Life Expectancy Gap Widens Between Women in Rich and Poor Countries

    01 October, 2013


    From VOA Learning English, this is the Health Report.

    The World Health Organization says women aged 50 and older are generally in better health now than they were 20 to 30 years ago. But a new study confirms that older women in rich countries live longer than those in the developing world and the differences in life expectancy are widening.

    The World Health Organization says heart disease, stroke and cancers are the leading causes of death of women aged 50 years and older. But it says women in developing countries can often die from one of these problems at an earlier age.

    The study is one of the first to examine the causes of death of women aged 50 years and older from several rich and poor countries. It found that many women die at a young age because they live in places that lack for money to prevent, identify and treat non-communicable diseases.

    Colin Mathers is head of the WHO Mortality and Burden of Disease Unit. He says developed countries have the money and health systems to reduce and control heart disease. He says cancer of the cervix is one of the leading cancers among African women. He says the disease is largely preventable, but African countries have fewer resources to treat it.

    "There is simply not enough money to provide high quality health care to everyone that is accessible. And, also a matter of human resources, that there often are not enough trained doctors and nurses and other health professionals in the country."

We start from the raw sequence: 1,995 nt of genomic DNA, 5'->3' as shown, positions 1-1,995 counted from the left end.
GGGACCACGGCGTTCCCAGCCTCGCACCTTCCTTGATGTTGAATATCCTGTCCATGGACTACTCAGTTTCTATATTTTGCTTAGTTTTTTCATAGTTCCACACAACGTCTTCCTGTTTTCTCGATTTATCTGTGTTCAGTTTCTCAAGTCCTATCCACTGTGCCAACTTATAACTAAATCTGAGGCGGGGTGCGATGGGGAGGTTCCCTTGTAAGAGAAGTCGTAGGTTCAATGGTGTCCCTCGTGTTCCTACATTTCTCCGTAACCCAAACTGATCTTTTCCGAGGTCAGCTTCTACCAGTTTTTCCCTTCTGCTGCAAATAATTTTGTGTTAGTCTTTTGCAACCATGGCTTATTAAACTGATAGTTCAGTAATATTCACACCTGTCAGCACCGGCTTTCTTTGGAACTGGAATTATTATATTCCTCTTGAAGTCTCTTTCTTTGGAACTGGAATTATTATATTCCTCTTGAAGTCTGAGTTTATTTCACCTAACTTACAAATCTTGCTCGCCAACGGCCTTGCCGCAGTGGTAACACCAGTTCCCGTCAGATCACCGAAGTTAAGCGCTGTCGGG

Dr. Mathers says donors give comparatively little money to fight non-communicable diseases in African. He says most of the money goes instead toward reducing the number of women dying during child birth. This has helped to bring down maternal mortality rates, but death rates among older women have increased.

    The study found on average, women over 50 live at least 3.5 years longer than they did 20 years ago. Older women in Japan now can expect to live 88 years. In Germany, the life expectancy rate for older women is 84. Women in many other developed countries can expect to live to age 83 or 84. But women in poorer countries die about 10 years earlier.

    Dr. Mathers says major risks for older women include smoking, the harmful use of alcohol, and being overweight or obese.

    The World Health Organization says the number of long-lasting diseases can be cut through cost-effective methods to stop common diseases. These include prevention, early identification and control of high blood pressure, obesity and high cholesterol.

    And that's the Health Report from VOA Learning English. I'm Milagros Ardin.